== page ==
December 12, 2007
In 1987, Jim Bunn, a press officer at the World Health Organization in Geneva, conceived the idea of World AIDS Day while editing a speech on AIDS for WHO's director-general. Bunn said that many world leaders avoided talking about AIDS at the time, when it was still a relatively new disease about which little was known.
"It was to put out, if you will, a big umbrella and put everybody into the tent, and say this is a problem that is worldwide," Bunn noted. "We wanted to say to countries, 'If you don't have the signs of the epidemic in your country yet, you will. And you need to be aware of it and you need to be prepared for it.'"
Bunn and his WHO colleagues created a press kit for the first World AIDS Day on December 1, 1987, and sent it to media outlets and to community-based groups and non-governmental organizations that were responding to the crisis.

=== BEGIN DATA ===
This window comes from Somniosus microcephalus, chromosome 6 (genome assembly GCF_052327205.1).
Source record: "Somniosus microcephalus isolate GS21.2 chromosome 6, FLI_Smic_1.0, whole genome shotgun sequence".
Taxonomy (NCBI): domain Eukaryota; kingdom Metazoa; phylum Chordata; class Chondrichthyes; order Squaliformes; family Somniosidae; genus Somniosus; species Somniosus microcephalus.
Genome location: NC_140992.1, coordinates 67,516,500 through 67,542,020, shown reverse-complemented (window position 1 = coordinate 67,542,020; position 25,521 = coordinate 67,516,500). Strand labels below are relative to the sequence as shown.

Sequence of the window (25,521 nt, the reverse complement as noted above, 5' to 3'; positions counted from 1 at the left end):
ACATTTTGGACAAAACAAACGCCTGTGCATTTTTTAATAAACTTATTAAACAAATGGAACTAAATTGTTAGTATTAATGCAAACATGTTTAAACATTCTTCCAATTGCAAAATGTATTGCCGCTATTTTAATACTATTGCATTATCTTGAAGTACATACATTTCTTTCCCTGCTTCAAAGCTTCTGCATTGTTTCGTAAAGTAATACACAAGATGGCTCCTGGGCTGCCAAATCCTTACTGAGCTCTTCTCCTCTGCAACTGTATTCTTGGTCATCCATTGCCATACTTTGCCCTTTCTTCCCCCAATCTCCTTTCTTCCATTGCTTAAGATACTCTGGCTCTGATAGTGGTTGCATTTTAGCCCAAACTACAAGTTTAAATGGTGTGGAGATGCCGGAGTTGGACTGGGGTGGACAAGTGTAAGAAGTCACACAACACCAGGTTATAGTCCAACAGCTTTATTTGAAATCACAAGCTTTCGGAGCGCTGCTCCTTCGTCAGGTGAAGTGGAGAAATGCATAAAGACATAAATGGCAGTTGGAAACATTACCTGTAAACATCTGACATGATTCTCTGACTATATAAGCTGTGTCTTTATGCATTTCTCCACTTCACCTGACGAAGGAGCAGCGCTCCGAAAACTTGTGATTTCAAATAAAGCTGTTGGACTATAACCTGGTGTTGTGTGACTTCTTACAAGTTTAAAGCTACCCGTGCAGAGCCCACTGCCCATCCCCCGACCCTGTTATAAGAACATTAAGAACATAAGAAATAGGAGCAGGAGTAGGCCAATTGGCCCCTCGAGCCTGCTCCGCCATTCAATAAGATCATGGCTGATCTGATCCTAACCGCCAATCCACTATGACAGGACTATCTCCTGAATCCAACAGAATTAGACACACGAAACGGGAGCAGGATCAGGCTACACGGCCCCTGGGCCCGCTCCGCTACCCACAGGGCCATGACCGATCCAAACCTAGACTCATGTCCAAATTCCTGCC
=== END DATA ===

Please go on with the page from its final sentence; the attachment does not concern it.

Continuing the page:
"The idea was to suggest to these organizations, and churches, how you could bring attention to AIDS in your community," Bunn said. "Our hope was that this would become something that eventually the World Health Organization would have nothing to do with and it would take on its own life."
And, Bunn said, that's exactly what happened. The event did garner its own momentum and raised public awareness of the disease. World AIDS Day encouraged activists to put pressure on governments to acknowledge and respond to the epidemic, Bunn believes, and helped foster the current worldwide acknowledgement of AIDS.
Although the epidemic has changed over the past twenty years, Bunn said the annual observance is still important to remind people of the continuing problem, the need to care for those who are sick, and the vulnerabilities of at-risk populations.